Aspiring nurse? Here’s the difference between LVN and LPN roles

Influencing the demand for licensed nurses in two key ways is the ageing baby boom population.

By Shekinah Kannan 

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Nurses are among the healthcare professionals who are on the frontline of the pandemic. They, along with other medical professionals, are playing an active role in the fight against COVID-19.

Nurses also serve as the backbone of the medical industry; their responsibilities range from helping with a variety of medical procedures, tend to sick patients, assist physicians, deliver babies and fill in the gaps wherever else they need to.


To join them, licensure is important. After all, nursing is a profession that can cause serious public harm if practised incorrectly, which is why it needs to be regulated by respective governments. Licensing is the process that makes regulation possible. However, choosing one isn’t simple while the abbreviations of different licenses — think LPN, LVN, and RN — can make anyone’s head spin.

The most common mix up is the Licensed Practical Nurse (LPN) vs. the Licensed Vocational Nurse (LVN).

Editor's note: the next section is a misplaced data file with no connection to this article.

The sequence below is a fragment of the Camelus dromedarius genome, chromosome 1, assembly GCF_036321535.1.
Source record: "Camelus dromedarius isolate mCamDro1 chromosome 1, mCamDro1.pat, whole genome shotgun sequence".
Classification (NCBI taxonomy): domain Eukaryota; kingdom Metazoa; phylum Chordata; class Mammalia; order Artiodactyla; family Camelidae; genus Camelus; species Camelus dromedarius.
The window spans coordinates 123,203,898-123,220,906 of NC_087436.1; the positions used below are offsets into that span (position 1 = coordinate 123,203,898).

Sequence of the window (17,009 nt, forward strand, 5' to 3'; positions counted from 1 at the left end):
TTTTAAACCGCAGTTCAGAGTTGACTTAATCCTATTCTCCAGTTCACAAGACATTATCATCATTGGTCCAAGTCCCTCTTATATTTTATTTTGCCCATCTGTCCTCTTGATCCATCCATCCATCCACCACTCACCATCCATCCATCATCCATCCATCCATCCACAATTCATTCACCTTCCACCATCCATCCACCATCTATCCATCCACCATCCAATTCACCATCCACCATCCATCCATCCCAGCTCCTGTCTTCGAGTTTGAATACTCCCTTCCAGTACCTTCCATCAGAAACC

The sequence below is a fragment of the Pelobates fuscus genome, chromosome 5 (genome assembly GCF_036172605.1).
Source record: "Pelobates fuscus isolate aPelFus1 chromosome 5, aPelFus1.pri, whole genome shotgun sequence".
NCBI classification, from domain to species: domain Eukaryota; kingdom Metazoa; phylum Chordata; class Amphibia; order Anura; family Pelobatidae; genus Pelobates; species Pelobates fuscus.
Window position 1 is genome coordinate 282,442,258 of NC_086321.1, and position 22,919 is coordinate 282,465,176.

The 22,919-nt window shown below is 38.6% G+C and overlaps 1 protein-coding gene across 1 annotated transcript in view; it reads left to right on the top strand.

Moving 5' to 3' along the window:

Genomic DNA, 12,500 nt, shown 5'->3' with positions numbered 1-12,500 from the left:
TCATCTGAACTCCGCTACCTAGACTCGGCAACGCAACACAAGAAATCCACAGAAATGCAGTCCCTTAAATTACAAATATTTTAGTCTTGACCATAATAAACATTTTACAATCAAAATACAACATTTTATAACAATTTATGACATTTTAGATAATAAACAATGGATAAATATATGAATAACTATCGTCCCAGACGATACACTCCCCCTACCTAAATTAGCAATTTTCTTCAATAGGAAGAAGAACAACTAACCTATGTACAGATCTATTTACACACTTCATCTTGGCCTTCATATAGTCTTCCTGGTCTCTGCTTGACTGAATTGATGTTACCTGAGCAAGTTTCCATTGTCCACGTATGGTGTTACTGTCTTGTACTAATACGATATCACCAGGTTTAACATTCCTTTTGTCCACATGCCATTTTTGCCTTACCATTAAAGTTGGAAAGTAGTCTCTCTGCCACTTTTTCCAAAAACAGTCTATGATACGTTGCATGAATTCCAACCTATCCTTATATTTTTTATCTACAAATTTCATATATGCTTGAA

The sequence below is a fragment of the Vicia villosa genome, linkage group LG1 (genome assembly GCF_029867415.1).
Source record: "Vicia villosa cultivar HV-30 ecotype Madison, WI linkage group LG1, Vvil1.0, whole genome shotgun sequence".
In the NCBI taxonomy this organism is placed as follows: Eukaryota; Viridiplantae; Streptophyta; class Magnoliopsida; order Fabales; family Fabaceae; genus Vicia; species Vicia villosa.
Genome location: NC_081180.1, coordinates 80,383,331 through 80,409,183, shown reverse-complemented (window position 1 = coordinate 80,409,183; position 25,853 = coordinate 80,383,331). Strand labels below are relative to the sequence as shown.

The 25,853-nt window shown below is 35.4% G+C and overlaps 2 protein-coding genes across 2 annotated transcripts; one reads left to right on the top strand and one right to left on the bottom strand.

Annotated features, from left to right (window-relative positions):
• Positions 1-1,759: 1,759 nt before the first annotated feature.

LPN vs. LVN: What’s the difference?

The major difference between an LPN and LVN is where these title holders practice nursing. States such as California and Texas use the title “LVN” while the rest of the US uses the title “LPN”.

Depending on the state, the responsibilities of LPNs and LVNs may differ regardless of title. For example, some states allow LPNs to provide medication to patients while others do not. However, both LPNs and LVNs work under the supervision of registered nurses (RNs).

Essentially, they are responsible for the most basic care provided to patients. Fundamental  care revolves around catering to a patient’s comfort, as well as aiding in their recovery and recuperation.

LPNs and LVNs work in many settings, including nursing homes and extended care facilities, hospitals, physicians’ offices, and private homes. Most work full-time.

They also both need to pass the National Council Licensure Examination for Practical Nurses (NCLEX-PN) exam, which is administered by individual State Boards of Nursing. 


Regardless of which state these professionals choose to add value in, career prospects are stellar across the US. The Bureau of Labor Statistics (BLS) projects that employment of LPNs and LVNs will grow nine percent from 2019 to 2029 much faster than the average for all occupations. 

They add that as the baby-boom population ages, the overall need for healthcare services is expected to increase. LPNs and LVNs will be needed in residential care facilities and in home health environments to care for older patients, said the BLS.